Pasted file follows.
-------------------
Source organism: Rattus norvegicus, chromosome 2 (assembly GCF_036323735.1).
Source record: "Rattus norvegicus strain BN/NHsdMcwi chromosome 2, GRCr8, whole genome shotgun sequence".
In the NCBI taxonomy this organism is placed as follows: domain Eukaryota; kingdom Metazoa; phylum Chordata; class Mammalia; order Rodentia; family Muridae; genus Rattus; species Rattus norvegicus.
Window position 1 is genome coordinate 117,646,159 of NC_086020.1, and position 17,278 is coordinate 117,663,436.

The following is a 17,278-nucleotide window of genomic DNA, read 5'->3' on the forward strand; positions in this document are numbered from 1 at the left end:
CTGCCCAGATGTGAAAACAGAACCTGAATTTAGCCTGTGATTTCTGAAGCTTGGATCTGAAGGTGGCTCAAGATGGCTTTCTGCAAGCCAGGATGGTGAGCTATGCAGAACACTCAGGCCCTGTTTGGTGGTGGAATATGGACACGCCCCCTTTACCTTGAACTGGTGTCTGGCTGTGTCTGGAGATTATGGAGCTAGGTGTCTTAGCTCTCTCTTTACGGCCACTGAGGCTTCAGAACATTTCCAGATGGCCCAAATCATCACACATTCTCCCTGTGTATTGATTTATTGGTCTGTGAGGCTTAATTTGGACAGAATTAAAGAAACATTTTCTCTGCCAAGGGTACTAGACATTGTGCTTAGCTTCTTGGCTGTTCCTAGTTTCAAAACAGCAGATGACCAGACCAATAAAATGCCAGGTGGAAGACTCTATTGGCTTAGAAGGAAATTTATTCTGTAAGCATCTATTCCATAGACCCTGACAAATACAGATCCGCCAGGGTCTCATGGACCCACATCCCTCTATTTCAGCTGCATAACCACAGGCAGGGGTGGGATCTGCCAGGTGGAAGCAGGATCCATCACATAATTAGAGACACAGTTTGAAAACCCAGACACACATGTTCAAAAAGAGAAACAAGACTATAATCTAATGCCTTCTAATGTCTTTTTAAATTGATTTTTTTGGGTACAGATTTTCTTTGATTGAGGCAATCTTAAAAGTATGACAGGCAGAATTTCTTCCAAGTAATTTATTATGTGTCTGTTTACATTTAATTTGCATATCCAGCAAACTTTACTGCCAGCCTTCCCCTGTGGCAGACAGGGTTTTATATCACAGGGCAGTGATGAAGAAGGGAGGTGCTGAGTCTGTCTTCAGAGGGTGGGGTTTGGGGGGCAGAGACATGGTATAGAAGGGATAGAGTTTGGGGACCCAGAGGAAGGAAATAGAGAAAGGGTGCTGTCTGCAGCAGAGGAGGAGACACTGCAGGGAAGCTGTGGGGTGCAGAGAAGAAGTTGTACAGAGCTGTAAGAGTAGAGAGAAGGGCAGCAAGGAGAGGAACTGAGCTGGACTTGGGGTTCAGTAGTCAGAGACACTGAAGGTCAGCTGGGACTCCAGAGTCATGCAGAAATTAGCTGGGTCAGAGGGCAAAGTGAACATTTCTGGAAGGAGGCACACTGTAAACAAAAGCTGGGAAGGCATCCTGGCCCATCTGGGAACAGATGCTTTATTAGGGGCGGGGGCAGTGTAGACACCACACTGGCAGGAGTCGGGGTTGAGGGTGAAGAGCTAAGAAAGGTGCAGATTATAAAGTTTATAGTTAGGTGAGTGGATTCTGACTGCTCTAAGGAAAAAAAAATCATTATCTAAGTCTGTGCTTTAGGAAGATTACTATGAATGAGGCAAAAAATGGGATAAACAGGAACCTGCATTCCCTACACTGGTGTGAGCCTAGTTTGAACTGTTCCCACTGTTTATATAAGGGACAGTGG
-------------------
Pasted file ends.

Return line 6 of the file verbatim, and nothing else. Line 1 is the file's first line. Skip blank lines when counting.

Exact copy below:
CTGCCCAGATGTGAAAACAGAACCTGAATTTAGCCTGTGATTTCTGAAGCTTGGATCTGAAGGTGGCTCAAGATGGCTTTCTGCAAGCCAGGATGGTGAGCTATGCAGAACACTCAGGCCCTGTTTGGTGGTGGAATATGGACACGCCCCCTTTACCTTGAACTGGTGTCTGGCTGTGTCTGGAGATTATGGAGCTAGGTGTCTTAGCTCTCTCTTTACGGCCACTGAGGCTTCAGAACATTTCCAGATGGCCCAAATCATCACACATTCTCCCTGTGTATTGATTTATTGGTCTGTGAGGCTTAATTTGGACAGAATTAAAGAAACATTTTCTCTGCCAAGGGTACTAGACATTGTGCTTAGCTTCTTGGCTGTTCCTAGTTTCAAAACAGCAGATGACCAGACCAATAAAATGCCAGGTGGAAGACTCTATTGGCTTAGAAGGAAATTTATTCTGTAAGCATCTATTCCATAGACCCTGACAAATACAGATCCGCCAGGGTCTCATGGACCCACATCCCTCTATTTCAGCTGCATAACCACAGGCAGGGGTGGGATCTGCCAGGTGGAAGCAGGATCCATCACATAATTAGAGACACAGTTTGAAAACCCAGACACACATGTTCAAAAAGAGAAACAAGACTATAATCTAATGCCTTCTAATGTCTTTTTAAATTGATTTTTTTGGGTACAGATTTTCTTTGATTGAGGCAATCTTAAAAGTATGACAGGCAGAATTTCTTCCAAGTAATTTATTATGTGTCTGTTTACATTTAATTTGCATATCCAGCAAACTTTACTGCCAGCCTTCCCCTGTGGCAGACAGGGTTTTATATCACAGGGCAGTGATGAAGAAGGGAGGTGCTGAGTCTGTCTTCAGAGGGTGGGGTTTGGGGGGCAGAGACATGGTATAGAAGGGATAGAGTTTGGGGACCCAGAGGAAGGAAATAGAGAAAGGGTGCTGTCTGCAGCAGAGGAGGAGACACTGCAGGGAAGCTGTGGGGTGCAGAGAAGAAGTTGTACAGAGCTGTAAGAGTAGAGAGAAGGGCAGCAAGGAGAGGAACTGAGCTGGACTTGGGGTTCAGTAGTCAGAGACACTGAAGGTCAGCTGGGACTCCAGAGTCATGCAGAAATTAGCTGGGTCAGAGGGCAAAGTGAACATTTCTGGAAGGAGGCACACTGTAAACAAAAGCTGGGAAGGCATCCTGGCCCATCTGGGAACAGATGCTTTATTAGGGGCGGGGGCAGTGTAGACACCACACTGGCAGGAGTCGGGGTTGAGGGTGAAGAGCTAAGAAAGGTGCAGATTATAAAGTTTATAGTTAGGTGAGTGGATTCTGACTGCTCTAAGGAAAAAAAAATCATTATCTAAGTCTGTGCTTTAGGAAGATTACTATGAATGAGGCAAAAAATGGGATAAACAGGAACCTGCATTCCCTACACTGGTGTGAGCCTAGTTTGAACTGTTCCCACTGTTTATATAAGGGACAGTGG